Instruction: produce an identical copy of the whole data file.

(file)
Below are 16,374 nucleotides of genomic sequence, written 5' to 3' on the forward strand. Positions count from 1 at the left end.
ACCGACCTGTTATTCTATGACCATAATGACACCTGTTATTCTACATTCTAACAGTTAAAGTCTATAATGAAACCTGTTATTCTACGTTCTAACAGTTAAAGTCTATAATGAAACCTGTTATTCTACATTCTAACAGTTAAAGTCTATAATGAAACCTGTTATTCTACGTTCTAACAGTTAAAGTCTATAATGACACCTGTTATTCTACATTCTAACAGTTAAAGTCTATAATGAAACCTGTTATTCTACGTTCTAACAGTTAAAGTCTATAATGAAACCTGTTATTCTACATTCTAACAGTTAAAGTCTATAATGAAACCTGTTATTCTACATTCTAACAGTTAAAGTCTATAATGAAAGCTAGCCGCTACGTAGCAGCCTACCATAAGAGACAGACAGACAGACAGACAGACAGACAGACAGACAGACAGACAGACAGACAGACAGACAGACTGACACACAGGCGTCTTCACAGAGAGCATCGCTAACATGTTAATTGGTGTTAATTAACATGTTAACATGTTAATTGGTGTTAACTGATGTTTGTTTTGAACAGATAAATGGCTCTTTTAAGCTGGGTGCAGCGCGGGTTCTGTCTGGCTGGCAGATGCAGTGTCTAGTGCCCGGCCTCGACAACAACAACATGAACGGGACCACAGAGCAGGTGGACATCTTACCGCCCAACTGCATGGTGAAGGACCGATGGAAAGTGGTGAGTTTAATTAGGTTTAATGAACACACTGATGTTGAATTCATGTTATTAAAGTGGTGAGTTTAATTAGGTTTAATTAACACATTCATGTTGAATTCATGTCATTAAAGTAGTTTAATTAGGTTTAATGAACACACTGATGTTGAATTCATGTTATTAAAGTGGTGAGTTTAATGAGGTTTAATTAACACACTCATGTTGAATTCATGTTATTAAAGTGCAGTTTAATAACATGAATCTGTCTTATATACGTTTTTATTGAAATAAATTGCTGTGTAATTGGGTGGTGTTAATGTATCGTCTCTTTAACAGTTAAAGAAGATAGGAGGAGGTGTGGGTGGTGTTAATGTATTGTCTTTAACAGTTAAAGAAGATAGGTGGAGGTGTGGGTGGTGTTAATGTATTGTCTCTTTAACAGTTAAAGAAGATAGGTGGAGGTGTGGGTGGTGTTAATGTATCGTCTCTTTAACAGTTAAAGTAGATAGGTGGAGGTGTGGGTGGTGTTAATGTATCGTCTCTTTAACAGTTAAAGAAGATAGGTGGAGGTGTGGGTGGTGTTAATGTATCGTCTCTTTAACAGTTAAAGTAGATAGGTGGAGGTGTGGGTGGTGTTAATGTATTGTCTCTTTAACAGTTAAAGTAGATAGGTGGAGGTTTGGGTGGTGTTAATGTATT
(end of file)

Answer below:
Below are 16,374 nucleotides of genomic sequence, written 5' to 3' on the forward strand. Positions count from 1 at the left end.
ACCGACCTGTTATTCTATGACCATAATGACACCTGTTATTCTACATTCTAACAGTTAAAGTCTATAATGAAACCTGTTATTCTACGTTCTAACAGTTAAAGTCTATAATGAAACCTGTTATTCTACATTCTAACAGTTAAAGTCTATAATGAAACCTGTTATTCTACGTTCTAACAGTTAAAGTCTATAATGACACCTGTTATTCTACATTCTAACAGTTAAAGTCTATAATGAAACCTGTTATTCTACGTTCTAACAGTTAAAGTCTATAATGAAACCTGTTATTCTACATTCTAACAGTTAAAGTCTATAATGAAACCTGTTATTCTACATTCTAACAGTTAAAGTCTATAATGAAAGCTAGCCGCTACGTAGCAGCCTACCATAAGAGACAGACAGACAGACAGACAGACAGACAGACAGACAGACAGACAGACAGACAGACAGACAGACTGACACACAGGCGTCTTCACAGAGAGCATCGCTAACATGTTAATTGGTGTTAATTAACATGTTAACATGTTAATTGGTGTTAACTGATGTTTGTTTTGAACAGATAAATGGCTCTTTTAAGCTGGGTGCAGCGCGGGTTCTGTCTGGCTGGCAGATGCAGTGTCTAGTGCCCGGCCTCGACAACAACAACATGAACGGGACCACAGAGCAGGTGGACATCTTACCGCCCAACTGCATGGTGAAGGACCGATGGAAAGTGGTGAGTTTAATTAGGTTTAATGAACACACTGATGTTGAATTCATGTTATTAAAGTGGTGAGTTTAATTAGGTTTAATTAACACATTCATGTTGAATTCATGTCATTAAAGTAGTTTAATTAGGTTTAATGAACACACTGATGTTGAATTCATGTTATTAAAGTGGTGAGTTTAATGAGGTTTAATTAACACACTCATGTTGAATTCATGTTATTAAAGTGCAGTTTAATAACATGAATCTGTCTTATATACGTTTTTATTGAAATAAATTGCTGTGTAATTGGGTGGTGTTAATGTATCGTCTCTTTAACAGTTAAAGAAGATAGGAGGAGGTGTGGGTGGTGTTAATGTATTGTCTTTAACAGTTAAAGAAGATAGGTGGAGGTGTGGGTGGTGTTAATGTATTGTCTCTTTAACAGTTAAAGAAGATAGGTGGAGGTGTGGGTGGTGTTAATGTATCGTCTCTTTAACAGTTAAAGTAGATAGGTGGAGGTGTGGGTGGTGTTAATGTATCGTCTCTTTAACAGTTAAAGAAGATAGGTGGAGGTGTGGGTGGTGTTAATGTATCGTCTCTTTAACAGTTAAAGTAGATAGGTGGAGGTGTGGGTGGTGTTAATGTATTGTCTCTTTAACAGTTAAAGTAGATAGGTGGAGGTTTGGGTGGTGTTAATGTATT